on preparation for ministry (updated)

This is a risky post for me – if read by the wrong person or people I could get in a lot of trouble – mostly because of the circles in which I travel – but do know this reflects my own opinion.

If you are sensing a call to the ministry or to missions – whatever you do – do not go to Bible School.

If God says to you directly “I want you to Go to Bible School.”  Well, then you need to go.  But as a general rule, in most cases, Bible School can be hazardous to your ministry effectiveness.  Why?  Because there is often more to ministry than just Bible related issues.

Instead, if you want to be a pastor, I might suggest getting some general business degree – while churches are not businesses, they are often run like them in many respects – I mean someone needs to keep the books, manage the finances, know how to work in the best interest of the church from a business perspective and given that the vast significant majority of churches in America 50 to 100 folks – unless they happen to have someone in the congregation with a servants heart to help out with this kind of stuff – many of this kind of thing falls to the pastor.

If you want to be a missionary – get a practical degree such as teaching, business, linguistics, or even something far out like a chemistry, environmental science degree, even a medical degree or one in urban planning and community deelopment .  This way you’ll actually be able to be of some benefit to wherever you go other than just starting a Bible School or doing evangelism.  These are needed of course but so are medical skills, science skills, teaching and so on.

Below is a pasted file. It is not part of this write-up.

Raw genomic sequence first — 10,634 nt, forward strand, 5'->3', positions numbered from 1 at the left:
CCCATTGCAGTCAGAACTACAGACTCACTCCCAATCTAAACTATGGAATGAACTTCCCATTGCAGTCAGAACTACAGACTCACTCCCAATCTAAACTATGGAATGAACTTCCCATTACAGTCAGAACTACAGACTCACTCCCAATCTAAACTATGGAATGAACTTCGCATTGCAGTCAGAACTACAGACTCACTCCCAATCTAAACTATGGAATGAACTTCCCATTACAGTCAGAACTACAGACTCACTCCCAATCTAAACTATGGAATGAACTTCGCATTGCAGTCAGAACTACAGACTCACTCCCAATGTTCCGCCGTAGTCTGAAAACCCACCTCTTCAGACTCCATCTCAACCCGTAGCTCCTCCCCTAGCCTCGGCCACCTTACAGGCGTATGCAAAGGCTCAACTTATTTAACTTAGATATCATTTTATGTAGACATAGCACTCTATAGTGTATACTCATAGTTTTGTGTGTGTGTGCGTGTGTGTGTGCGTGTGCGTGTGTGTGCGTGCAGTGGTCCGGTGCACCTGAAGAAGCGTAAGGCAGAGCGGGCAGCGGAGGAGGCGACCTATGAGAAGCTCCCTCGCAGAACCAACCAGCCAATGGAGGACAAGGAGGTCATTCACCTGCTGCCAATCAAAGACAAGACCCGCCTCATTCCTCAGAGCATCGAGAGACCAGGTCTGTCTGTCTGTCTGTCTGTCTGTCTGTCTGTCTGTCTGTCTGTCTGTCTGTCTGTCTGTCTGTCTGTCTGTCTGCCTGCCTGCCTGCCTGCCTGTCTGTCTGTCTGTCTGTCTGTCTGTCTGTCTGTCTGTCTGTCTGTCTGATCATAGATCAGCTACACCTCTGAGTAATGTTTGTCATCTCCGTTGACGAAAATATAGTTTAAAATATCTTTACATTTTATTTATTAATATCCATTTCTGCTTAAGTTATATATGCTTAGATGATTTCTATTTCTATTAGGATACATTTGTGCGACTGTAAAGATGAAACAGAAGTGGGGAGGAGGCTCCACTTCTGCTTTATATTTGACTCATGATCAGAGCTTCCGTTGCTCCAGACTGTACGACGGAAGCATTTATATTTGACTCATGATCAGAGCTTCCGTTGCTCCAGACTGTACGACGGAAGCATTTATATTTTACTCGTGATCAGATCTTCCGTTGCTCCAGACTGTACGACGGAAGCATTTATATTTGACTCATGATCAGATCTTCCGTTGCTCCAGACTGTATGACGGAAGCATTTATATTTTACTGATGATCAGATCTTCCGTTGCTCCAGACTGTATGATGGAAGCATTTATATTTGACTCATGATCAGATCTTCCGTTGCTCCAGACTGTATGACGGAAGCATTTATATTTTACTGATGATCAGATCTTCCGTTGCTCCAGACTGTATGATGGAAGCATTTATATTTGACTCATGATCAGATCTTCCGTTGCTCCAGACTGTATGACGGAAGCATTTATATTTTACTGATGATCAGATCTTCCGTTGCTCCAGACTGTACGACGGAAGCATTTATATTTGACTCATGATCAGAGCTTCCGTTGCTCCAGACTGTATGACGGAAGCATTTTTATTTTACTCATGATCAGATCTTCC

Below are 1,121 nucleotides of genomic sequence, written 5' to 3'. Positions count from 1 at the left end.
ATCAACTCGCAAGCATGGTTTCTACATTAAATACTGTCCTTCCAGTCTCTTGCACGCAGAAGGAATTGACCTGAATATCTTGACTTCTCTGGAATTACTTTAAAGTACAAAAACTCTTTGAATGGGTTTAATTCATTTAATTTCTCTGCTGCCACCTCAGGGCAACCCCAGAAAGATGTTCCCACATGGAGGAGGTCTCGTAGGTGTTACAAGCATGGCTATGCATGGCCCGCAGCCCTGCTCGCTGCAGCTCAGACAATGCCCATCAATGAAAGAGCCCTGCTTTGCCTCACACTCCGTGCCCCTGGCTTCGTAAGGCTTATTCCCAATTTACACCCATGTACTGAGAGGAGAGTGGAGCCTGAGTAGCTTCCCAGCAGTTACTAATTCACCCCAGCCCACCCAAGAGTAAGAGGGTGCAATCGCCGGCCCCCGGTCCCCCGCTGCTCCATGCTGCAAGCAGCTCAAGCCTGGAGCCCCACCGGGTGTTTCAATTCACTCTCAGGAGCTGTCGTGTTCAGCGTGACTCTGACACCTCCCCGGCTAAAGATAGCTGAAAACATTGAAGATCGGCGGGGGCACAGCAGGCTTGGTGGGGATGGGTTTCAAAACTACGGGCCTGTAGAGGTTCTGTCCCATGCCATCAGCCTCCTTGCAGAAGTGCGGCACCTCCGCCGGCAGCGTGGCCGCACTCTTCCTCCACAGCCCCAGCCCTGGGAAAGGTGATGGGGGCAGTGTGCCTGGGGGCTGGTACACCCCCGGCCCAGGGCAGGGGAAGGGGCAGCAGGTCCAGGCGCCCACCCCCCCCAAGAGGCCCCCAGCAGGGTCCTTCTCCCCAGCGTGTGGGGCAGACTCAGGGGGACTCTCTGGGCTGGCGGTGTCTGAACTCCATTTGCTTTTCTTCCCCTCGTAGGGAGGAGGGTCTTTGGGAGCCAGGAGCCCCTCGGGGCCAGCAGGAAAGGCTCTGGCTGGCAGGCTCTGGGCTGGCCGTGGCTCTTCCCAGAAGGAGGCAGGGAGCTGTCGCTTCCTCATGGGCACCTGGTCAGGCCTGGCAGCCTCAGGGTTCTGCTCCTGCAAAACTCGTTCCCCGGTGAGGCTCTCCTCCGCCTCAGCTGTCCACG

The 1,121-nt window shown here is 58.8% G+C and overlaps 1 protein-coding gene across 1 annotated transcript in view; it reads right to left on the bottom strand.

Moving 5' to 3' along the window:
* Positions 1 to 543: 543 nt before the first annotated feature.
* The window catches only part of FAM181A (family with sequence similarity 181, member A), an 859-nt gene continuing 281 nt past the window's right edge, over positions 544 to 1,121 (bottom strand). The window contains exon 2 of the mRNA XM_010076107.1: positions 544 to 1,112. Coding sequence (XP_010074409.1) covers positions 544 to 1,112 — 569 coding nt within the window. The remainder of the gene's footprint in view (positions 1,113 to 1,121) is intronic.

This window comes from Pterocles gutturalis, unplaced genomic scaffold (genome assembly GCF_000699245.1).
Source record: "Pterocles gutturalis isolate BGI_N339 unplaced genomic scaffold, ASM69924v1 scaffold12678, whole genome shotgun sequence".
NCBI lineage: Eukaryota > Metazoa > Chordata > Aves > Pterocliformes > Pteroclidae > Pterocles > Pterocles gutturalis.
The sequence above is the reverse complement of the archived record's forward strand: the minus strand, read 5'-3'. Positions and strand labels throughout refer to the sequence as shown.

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UPDATE: As an example, a missionary family I recently met, who live in an undisclosed location, the father is a specialist in agricultural development and are utlizing that skill where they are as relief workers.  In their first term, they served the people by hepling them build a chicken farm and to fish farms.  In effect, in meeting their physical needs it opened up the door for them to meet the people’s spiritual needs. 

This is modern missions

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Pick either a Christian University and get a liberal arts degree that is practical and has a variety of transferrable skills – or go to a State College or University and get plugged into a Christian group on campus for spiritual support while studying in a secular anti-religious environment – this is pretty good prep for being out there in the world.

What about getting a theological education?  Save that for seminary 0r if you choose a Christian University – have ministry or Bible be your minor – but even then, I would suggest saving it for seminary.  Additionally,  stay away from things like missions majors, youth ministry degrees, and Bible majors.  Those will be of less help in ministry prep in the long run than if you get a good liberal arts degree and save the ministry prep for seminary.

That’s my $.02.

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12 responses to “on preparation for ministry (updated)